Morrow takes another beating

Blue Jays starter Brandon Morrow reacts after giving up a run against the Red Sox at Fenway Park in...

Blue Jays starter Brandon Morrow reacts after giving up a run against the Red Sox at Fenway Park in Boston, Mass., Sep. 13, 2011. (ADAM HUNGER/Reuters)

KEN FIDLIN, QMI Agency

, Last Updated: 11:50 PM ET

BOSTON - Every February, upwards of 2,000 hopefuls head to MLB training camps, eager to start a new season.

On that opening day, not one of them, especially those lucky enough to make it onto one of the 30 team rosters, thinks ‘Wow. I can’t wait until September when we’ve got a chance to play spoiler.’

Unfortunately, that’s as close as most of them will come to meaningful September baseball. It’s definitely as close as the Toronto Blue Jays will get to the postseason this year, and they have ample opportunity in the next two weeks to have an impact on a couple of fronts, starting with the Boston Red Sox.

Tuesday night at Fenway Park, it was the Red Sox who made the impact, pounding first Jays starter Brandon Morrow then a succession of young relievers on their way to an 18-6 victory. Boston snapped a five-game losing streak that had seen their once nine-game lead in the American League wildcard race reduced to three games.

Morrow’s season continues to drift from bad to worse. In 5 1/3 innings, he gave up seven hits, a pair of home runs and seven runs overall (five earned). In his last five starts, Morrow has been nicked for 36 hits and 27 earned runs in 25 2/3 innings, producing four losses and a no-decision with a 9.47 ERA.

“I feel strong, I feel good. I don’t have any issues with that,” said Morrow.

“I just have an issue with (the Red Sox). I don’t know what it is. I make good pitch after good pitch and then miss location and they kill it. They have ruined my year. They killed me four times.

“Minus those four starts against them, I shave a point off my ERA and I would be a quarter point better that I was last year.”

In four starts against Boston this year, Morrow has given up 26 earned runs in 19 innings. Peel those Boston numbers off his record, and he has a 4.26 ERA instead of the 5.13 that sits beside his name.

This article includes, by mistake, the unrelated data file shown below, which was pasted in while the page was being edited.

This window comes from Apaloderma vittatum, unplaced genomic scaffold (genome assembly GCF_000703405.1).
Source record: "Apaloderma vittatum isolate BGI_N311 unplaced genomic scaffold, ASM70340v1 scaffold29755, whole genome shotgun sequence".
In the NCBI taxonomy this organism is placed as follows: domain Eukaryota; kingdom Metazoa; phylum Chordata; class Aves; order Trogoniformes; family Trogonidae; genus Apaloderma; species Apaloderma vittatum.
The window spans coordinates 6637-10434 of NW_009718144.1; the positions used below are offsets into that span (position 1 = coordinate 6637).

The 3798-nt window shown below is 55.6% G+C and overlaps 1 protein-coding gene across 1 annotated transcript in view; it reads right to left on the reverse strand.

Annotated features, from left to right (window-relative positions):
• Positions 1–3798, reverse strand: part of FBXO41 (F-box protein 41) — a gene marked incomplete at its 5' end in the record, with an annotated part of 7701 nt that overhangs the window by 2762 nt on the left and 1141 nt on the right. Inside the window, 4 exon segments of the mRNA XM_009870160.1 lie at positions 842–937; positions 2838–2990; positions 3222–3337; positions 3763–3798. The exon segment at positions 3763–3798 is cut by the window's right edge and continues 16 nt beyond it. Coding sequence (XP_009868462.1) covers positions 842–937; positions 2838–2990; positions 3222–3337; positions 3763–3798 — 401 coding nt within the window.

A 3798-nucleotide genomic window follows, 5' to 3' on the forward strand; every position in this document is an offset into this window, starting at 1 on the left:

“They’re in our division,” said Morrow. “They’re a team I’m going to have to face every year so I’m going to have to figure out a way to have some quality starts against them.”

Jacoby Ellsbury and Dustin Pedroia provided all the one-two punch the Red Sox needed at the top of the order. They combined for eight runs, eight hits, three homers (two by Pedroia) and eight RBI.

J.P. Arencibia, with a three-run homer, and Jose Bautista, with a two-run shot, both off Boston starter and game winner Tim Wakefield, accounted for all the Toronto offence.

For Wakefield, it was his 200th career victory. He joins a club of 88 pitchers in all of baseball history to accomplish that feat, though he brings the highest career ERA of any of those 88 (4.41) to the elite club.

“Early on we were in a see-saw battle through the fourth. I thought we had some good at-bats against (Wakefield),” said Jays manager John Farrell. “We’re in a one-run game but the four-run sixth spread things open, then it got away from us late.”

The Jays gave away a pair of runs in the bottom of the first inning when, with two out and the bases loaded, Josh Reddick hit a ground ball that first baseman David Cooper made a good play on, but threw too high to Morrow covering first, allowing Pedroia and Adrian Gonzalez to score.

In the top of the second, with Cooper on second and Brett Lawrie on first, Arencibia hit the first pitch he saw to the top of the wall in left. Umpire Todd Tichenor immediately signalled home run. Boston manager Terry Francona asked the umpires to check the video to be sure. The homer was confirmed.

In the third, Eric Thames singled then Bautista lined a 2-2 pitch off the top of left field foul pole for his 42nd homer, a two-run shot to give Toronto a 5-4 lead.

That lasted until the bottom of the fourth when, with two out, Ellsbury and Pedroia hit back-to-back homers to retake the lead.

Jays reliever Luis Perez was the first reliever in after Morrow left in the top of the sixth but Perez couldn’t get anybody out. Joel Carreno, Brad Mills, Danny Farquhar and Chad Beck followed him to the mound. Only Beck had a clean line, facing just one batter.

“This is one of the more pressure-filled ballparks that our game has to offer,” said Farrell when asked about the difficulty faced by his young relievers. “They have a very capable offence and when you don’t make good pitches, we saw what they are capable of.”

New Hampshire loses

The New Hampshire Fisher Cats came from behind to take the lead three times Tuesday, but still lost the opening game Double-A Eastern League final when Richmond scored twice in the ninth to win 10-9. Moises Sierra hit a two-run homer in the bottom of the eighth to put the Cats ahead 9-8 but Tyler Stromsmoe hit a two-run homer for Richmond in the ninth to win it.

Nestor Molina is scheduled to pitch Wednesday for the Fisher Cats at home in Game 2.


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